soft skills

 In Emotional Intelligence in ESL classrooms

With the update of the CEFR bringing new referential areas like mediation and the rise of a new emerging concept of what it is to be part of a team or what it is to get your ideas across, the four c’s have become important skills for the coming years.


 the four C’s

The four C’s – collaboration, communication, creativity and critical thinking, often referred to in Education as Soft skills have been identified by the world economic forum as relevant skills in the 21st century where working scenarios might take the shape of international teams of people having English as a common language.

The first two are transversal skills present across all of this as when we are managing people engaging in emotional intelligence, or when we are problem solving, which is today’s proposal for our speaking task for advanced students. The activity is based on «Urban solutions» from our course textbook Outcomes. I have added a slight extension into the concept of mediation and chosen to give an emotional intelligence focus to the activity as well.



In pairs students are handed out these role cards from Outcomes communicative activities, then asked to imagine they are the person on the card and tell their problem to their classmate. Once everybody has described their problem situation to their partner, this new dimension to the activity gets added by asking the students to synthesise and repackage their partner’s problem situation for the rest of the participants. Students may have to adjust the language when transferring the information gathered to the group and take presentation format into account.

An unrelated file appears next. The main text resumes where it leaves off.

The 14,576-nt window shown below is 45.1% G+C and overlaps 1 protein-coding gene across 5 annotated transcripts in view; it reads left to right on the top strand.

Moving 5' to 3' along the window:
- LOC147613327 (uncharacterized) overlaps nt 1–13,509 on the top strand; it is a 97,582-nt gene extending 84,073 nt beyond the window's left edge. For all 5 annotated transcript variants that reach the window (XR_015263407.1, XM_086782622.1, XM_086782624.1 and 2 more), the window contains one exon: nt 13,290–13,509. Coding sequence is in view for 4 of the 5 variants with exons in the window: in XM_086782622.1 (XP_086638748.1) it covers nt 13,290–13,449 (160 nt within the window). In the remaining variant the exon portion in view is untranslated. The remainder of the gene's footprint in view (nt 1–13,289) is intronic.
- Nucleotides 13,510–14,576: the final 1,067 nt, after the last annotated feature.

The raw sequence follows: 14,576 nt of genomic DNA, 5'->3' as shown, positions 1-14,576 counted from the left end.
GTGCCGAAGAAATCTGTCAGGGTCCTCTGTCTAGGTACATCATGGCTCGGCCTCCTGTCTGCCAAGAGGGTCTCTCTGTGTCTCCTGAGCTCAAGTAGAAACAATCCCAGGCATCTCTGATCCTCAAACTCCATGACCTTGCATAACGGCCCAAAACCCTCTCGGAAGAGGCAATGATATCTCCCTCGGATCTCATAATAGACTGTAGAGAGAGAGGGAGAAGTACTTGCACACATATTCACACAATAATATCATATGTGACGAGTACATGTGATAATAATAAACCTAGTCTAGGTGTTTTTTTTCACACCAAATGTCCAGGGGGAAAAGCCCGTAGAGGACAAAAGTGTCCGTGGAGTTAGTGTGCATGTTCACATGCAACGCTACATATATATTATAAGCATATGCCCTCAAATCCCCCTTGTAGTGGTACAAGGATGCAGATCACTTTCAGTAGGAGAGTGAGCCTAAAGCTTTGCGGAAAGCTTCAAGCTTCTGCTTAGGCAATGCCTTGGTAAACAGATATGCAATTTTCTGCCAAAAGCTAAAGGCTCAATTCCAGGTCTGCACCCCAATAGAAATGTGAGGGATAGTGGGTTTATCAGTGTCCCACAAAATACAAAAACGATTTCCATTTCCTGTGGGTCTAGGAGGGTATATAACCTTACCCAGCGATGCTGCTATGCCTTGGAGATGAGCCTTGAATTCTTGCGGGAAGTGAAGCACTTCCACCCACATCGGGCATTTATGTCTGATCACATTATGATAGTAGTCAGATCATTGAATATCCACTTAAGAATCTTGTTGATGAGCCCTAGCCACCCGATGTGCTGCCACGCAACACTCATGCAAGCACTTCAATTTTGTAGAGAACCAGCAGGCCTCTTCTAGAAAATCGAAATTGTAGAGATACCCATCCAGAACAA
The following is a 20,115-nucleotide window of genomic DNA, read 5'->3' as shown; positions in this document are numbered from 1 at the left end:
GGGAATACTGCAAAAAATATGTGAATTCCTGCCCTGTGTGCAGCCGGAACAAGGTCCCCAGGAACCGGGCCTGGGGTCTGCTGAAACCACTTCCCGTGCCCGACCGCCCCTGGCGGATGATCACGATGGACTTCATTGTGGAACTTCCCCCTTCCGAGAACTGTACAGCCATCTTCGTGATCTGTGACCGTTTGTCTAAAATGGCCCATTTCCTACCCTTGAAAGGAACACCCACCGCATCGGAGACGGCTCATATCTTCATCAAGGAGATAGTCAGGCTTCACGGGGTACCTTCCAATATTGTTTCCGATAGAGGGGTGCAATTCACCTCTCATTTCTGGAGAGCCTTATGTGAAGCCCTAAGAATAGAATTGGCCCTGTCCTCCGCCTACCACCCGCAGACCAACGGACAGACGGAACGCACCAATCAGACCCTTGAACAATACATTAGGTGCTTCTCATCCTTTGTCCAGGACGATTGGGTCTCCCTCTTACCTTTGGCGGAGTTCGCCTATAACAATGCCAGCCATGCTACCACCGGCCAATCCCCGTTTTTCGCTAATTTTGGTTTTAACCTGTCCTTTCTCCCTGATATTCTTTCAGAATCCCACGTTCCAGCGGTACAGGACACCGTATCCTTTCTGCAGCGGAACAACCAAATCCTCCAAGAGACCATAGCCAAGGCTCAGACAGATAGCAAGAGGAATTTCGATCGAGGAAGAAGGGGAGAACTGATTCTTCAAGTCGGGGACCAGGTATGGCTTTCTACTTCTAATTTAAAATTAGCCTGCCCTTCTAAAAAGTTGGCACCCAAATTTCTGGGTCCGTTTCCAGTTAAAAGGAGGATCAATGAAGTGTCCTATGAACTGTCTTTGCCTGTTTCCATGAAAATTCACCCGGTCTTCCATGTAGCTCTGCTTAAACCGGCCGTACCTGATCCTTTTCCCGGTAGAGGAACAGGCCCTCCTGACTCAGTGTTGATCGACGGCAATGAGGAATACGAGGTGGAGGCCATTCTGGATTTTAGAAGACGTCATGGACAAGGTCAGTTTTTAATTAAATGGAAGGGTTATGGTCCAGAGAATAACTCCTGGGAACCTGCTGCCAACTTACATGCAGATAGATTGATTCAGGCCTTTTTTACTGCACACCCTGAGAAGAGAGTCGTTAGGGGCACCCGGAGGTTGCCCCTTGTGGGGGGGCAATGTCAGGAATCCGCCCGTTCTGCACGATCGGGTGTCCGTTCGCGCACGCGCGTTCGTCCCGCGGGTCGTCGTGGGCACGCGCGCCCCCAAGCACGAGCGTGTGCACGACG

The objective is to resolve collectively a delicate situation related to urban problems. And while doing so I would like to shine a light on the mindful attitude of showing empathy to the speaker by simply active listening to them.

A very simple practice can be to remain quiet for a few seconds before the next person begins to talk … and breathe… allowing some time to let the problem settle down before we are prepared to hear the next problem.  Being open to the problems on display might support more respectful interactions.

When all problems have been discussed ask one volunteer student to summarise the solutions they came up with, and discuss whether the solutions met their demands.

Here is this functional language toolkit that students might find useful for discussions plus this chart where the solutions can be registered.



My most sincere appreciation to Mr Tim Goodier for his Mediation webinar organised by OUP.


La vida, sin prisa


Recommended Posts

Leave a Comment

Start typing and press Enter to search